In terms of impact on real estate, a sharp slowdown in occupier and investment demand is very likely across all sectors, with retail and hotel affected most, in 1H 2020. However, monetary easing could support real-estate pricing. We also see new trends on the horizon. With wide adoption of home quarantine measures, more and more will be working and living “online” (e.g., shopping, education, office, medical consultation). In addition, the rollout of the 5G network will facilitate the growth in property technology and may bring about a new generation of real estate and drive growth in the logistics sector. There will also be a greater focus on healthcare and related infrastructure.
Source: Oxford Economics, RCA, Invesco Real Estate, February 2020.
During SARS, the territory’s Q2 2003 GDP contracted by 0.6% and unemployment rate rose to a decade high of 8.5%1. Retail, entertainment and tourism sectors were hard hit. The impact was severe but short lived. The subsequent sharp rebound was driven by closer integration with China via a free trade agreement Closer Economic Partnership Arrangement (CEPA), and allowing individual tourist visas to be issued. During this time, transaction volumes fell 10 to 20% over 1H 2003, and then rebounded strongly2.
Now, retail, entertainment and tourism sectors are also the ones suffering the most amid the novel coronavirus outbreak. However, a rebound is likely to be milder as China is in a structural slow down.
We are likely to see a sharp decline of occupier and investment demand for discretionary retail, hotel, office and residential in 1H 2020 in the city. Given the business disruptions over the past eight months, business continuity plans are becoming a high priority for most corporates; faster adoption of “flex office” is likely to drive further decentralization.
Australia, Japan and Singapore
Source: Oxford Economics, February 2020.
In Australia and Japan, the direct impact of SARS was relatively limited. According to the World Health Organisation, there were six cases found in Australia and none in Japan. Even though GDP growth decelerated in Australia in 1H 2003, this could be attributable to weaker global and Asia Pacific growth. GDP growth in Japan was relatively stable throughout 2003.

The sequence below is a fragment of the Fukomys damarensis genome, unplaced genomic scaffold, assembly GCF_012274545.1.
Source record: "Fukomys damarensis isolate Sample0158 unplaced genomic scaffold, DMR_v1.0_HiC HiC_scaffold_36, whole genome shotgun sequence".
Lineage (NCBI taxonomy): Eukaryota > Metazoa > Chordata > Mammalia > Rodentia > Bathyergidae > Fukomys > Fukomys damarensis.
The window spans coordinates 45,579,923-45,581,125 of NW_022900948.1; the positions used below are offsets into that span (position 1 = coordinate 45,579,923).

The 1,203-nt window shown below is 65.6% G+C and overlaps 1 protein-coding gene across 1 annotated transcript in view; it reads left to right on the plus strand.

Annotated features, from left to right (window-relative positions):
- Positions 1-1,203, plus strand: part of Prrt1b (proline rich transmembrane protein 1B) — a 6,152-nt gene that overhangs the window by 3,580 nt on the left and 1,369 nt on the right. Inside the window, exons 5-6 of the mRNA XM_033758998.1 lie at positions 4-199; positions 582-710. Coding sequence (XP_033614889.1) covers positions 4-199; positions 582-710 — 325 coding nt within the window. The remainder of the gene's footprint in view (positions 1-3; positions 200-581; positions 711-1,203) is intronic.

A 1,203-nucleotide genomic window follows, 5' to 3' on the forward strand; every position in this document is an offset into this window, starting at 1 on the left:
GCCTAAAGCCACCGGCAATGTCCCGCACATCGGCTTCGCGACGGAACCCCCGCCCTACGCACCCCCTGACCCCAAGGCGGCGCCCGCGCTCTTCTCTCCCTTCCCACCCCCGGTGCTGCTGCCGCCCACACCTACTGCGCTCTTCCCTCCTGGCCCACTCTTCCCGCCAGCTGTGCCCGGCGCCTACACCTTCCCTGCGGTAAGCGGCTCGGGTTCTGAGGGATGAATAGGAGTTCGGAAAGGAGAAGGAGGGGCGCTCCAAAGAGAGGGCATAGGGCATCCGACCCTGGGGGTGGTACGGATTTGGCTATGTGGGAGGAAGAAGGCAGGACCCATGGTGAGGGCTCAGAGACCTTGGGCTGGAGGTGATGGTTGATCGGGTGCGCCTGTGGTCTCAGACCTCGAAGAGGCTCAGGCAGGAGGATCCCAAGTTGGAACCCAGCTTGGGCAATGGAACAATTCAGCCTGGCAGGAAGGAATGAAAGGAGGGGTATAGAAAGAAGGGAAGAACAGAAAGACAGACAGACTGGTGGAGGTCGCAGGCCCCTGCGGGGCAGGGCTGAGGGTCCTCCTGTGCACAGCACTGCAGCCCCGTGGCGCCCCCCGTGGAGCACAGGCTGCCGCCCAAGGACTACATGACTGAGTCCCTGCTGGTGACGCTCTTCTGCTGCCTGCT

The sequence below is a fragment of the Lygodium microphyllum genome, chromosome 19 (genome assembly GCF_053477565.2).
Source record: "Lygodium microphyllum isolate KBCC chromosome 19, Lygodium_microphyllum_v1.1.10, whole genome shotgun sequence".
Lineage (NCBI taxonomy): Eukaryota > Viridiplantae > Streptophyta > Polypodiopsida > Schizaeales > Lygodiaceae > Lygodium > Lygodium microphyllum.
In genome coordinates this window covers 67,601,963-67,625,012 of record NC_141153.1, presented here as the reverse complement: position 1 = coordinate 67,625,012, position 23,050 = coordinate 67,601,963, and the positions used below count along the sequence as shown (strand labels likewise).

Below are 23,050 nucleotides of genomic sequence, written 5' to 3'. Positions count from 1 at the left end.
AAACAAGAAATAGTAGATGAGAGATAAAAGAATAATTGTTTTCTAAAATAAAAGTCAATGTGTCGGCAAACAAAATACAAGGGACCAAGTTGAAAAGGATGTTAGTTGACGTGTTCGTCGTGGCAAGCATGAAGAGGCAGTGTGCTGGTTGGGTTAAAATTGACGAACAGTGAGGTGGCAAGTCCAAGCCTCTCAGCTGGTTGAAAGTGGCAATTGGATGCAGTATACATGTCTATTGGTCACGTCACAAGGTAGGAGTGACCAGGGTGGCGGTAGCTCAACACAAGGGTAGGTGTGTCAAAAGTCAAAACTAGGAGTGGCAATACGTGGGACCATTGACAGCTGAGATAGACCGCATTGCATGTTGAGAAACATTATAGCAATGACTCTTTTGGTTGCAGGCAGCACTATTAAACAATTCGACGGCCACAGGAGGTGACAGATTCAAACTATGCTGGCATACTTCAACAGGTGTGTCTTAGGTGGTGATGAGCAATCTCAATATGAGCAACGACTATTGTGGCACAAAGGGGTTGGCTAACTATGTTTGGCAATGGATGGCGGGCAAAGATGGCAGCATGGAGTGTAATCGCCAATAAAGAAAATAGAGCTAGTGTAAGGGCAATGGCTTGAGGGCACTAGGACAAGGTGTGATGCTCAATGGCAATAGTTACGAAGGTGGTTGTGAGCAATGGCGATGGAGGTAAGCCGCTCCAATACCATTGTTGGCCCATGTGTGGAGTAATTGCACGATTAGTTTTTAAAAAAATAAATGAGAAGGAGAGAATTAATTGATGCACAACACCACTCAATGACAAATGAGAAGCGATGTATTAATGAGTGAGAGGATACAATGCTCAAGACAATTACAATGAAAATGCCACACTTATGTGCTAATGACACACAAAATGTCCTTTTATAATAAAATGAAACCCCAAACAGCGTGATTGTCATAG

This time round, the impact of the novel coronavirus could be more noticeable, however, given the growing significance of China in the regional economy. In particular, the prime retail and hotel sectors could be hit with the sharp decline of Chinese visitors.
Turning to Singapore, the two outbreaks’ impact on the supply chain of goods is clear. The impact of SARS on Singapore was more prominent, with 238 cases reported and 33 deaths3. Q2 2003 GDP contracted by 0.3%4 followed by a strong rebound, which was largely driven by integrated resort related investments.
In the real estate market, office absorption in Q2 2003 in Singapore was negative, with vacancy peaking at around 12%5. It is, however, difficult to single out the direct impact of SARS on real estate pricing as the market had been in a down cycle since 2001. Today, the potential impact on Singapore again could be larger especially in the retail and hotel sectors.
^1 Source: Oxford Economics, February 2020.
^2 Source: Real Capital Analytics, February 2020.
^3 Source: World Health Organisation, data as of February 16, 2020.
^4 Source: Oxford Economics, February 2020.
^5 Source: Real Capital Analytics, February 2020.